Whack Weeds the Old-Fashioned Way

If you’re thinking about running to the store for some product to rid your yard of recently thriving weeds, don’t. Weed and feed will not help your situation now.

It’s too early to prevent summer weeds, which won’t germinate until spring. And, it’s too late to prevent the germination of winter weed seeds because your grass is in winter dormancy — the fertilizer in the product will only feed the weeds and likely make your situation worse. The solution: good, old-fashioned elbow grease.

Pulling out individual weeds like thistle is very effective, especially when soils are moist after a rain. Wear thick garden gloves for protection. Pull gently from the base of the weed and with a little luck, the entire weed and root will come out.

Also, you may be seeing something that looks like clover in the grass or bedding areas. Actually, it’s most likely oxalis, which has none of the nitrogen-enhancing properties of its look alike. It is also challenging to pull out. If it’s in beds, you may be able to chop off the top of it with a weed eater or mechanical hoe. Then apply a fresh layer of mulch on top to discourage re-growth.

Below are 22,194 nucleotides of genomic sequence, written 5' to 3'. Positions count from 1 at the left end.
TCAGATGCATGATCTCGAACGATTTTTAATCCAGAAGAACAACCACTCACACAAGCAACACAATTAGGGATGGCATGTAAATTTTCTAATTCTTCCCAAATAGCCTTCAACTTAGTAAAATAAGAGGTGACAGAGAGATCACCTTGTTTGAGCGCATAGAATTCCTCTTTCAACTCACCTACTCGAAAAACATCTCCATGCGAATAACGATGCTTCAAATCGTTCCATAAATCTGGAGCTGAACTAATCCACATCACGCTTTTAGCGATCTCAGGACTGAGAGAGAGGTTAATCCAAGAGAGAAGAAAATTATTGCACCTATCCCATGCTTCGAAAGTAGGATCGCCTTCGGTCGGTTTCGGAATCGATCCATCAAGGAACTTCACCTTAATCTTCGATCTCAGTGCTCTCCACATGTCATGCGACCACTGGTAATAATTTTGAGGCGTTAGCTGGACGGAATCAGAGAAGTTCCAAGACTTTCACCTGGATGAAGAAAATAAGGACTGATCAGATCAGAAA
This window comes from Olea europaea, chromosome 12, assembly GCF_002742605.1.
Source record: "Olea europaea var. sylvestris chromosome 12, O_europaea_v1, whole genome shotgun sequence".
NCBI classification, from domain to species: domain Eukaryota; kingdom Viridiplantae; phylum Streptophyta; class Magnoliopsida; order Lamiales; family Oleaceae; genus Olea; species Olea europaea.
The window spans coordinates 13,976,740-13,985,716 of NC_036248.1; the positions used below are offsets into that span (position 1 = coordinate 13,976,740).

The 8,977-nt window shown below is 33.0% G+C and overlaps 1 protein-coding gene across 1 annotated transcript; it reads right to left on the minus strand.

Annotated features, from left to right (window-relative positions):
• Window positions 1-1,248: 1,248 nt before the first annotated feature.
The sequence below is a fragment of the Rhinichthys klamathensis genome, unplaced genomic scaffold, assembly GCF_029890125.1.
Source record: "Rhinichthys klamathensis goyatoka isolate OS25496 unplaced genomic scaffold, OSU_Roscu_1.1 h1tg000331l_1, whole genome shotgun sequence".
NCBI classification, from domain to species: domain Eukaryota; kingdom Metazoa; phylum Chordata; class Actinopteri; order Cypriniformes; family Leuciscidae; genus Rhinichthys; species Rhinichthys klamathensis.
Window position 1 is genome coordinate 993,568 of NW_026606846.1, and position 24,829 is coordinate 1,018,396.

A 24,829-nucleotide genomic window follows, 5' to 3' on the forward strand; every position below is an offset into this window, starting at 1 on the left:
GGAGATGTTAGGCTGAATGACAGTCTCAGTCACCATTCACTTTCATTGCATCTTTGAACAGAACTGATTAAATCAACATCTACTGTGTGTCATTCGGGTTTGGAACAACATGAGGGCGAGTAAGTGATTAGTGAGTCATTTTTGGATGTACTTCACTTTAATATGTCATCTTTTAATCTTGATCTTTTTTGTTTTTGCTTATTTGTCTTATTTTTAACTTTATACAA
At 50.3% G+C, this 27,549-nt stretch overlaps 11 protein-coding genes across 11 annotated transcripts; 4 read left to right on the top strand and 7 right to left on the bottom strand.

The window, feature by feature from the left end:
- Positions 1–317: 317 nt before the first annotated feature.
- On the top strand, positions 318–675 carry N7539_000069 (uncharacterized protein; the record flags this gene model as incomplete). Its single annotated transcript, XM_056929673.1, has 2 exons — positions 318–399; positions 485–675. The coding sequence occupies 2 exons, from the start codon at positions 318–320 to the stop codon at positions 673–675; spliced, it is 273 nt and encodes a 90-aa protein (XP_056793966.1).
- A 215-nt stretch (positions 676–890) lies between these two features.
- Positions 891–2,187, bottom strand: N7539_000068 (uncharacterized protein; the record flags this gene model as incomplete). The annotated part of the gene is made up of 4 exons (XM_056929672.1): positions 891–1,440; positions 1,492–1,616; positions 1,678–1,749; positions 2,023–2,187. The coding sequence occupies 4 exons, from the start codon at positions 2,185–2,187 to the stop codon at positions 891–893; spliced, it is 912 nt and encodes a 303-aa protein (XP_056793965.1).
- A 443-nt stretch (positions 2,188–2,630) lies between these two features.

In areas where your turf did not have a chance to recover from drought before the cold weather crept in, keep the weeds mowed regularly. Although they may not be ideal, the weeds will hold the soil in place and prevent mud until spring. If you still have patches of grass, give them a chance to fill in once spring warms the soil. Once grass becomes active again, it may take over and crowd out those weeds if you keep mowing regularly.

Picture of Karen Guz
Karen Guz
Karen grew up taking family vacations to national parks and scenic rivers. A one-time kayak river guide in her home state of Pennsylvania, she got herself to Texas as fast as she could. Now as the vice president of Conservation for SAWS, she is responsible for meeting San Antonio’s long-term water conservation goals by leading a high energy, creative team of conservation planners. She first worked for Texas A&M AgriLife Extension Service providing a variety of horticulture and 4-H educational programs to the community before joining SAWS in 2000. When she’s not helping San Antonio live up to its reputation as a national leader in water conservation, she enjoys the outdoors as an avid hiker…continuing the tradition of luring the rest of her family to national parks and ranger talks.
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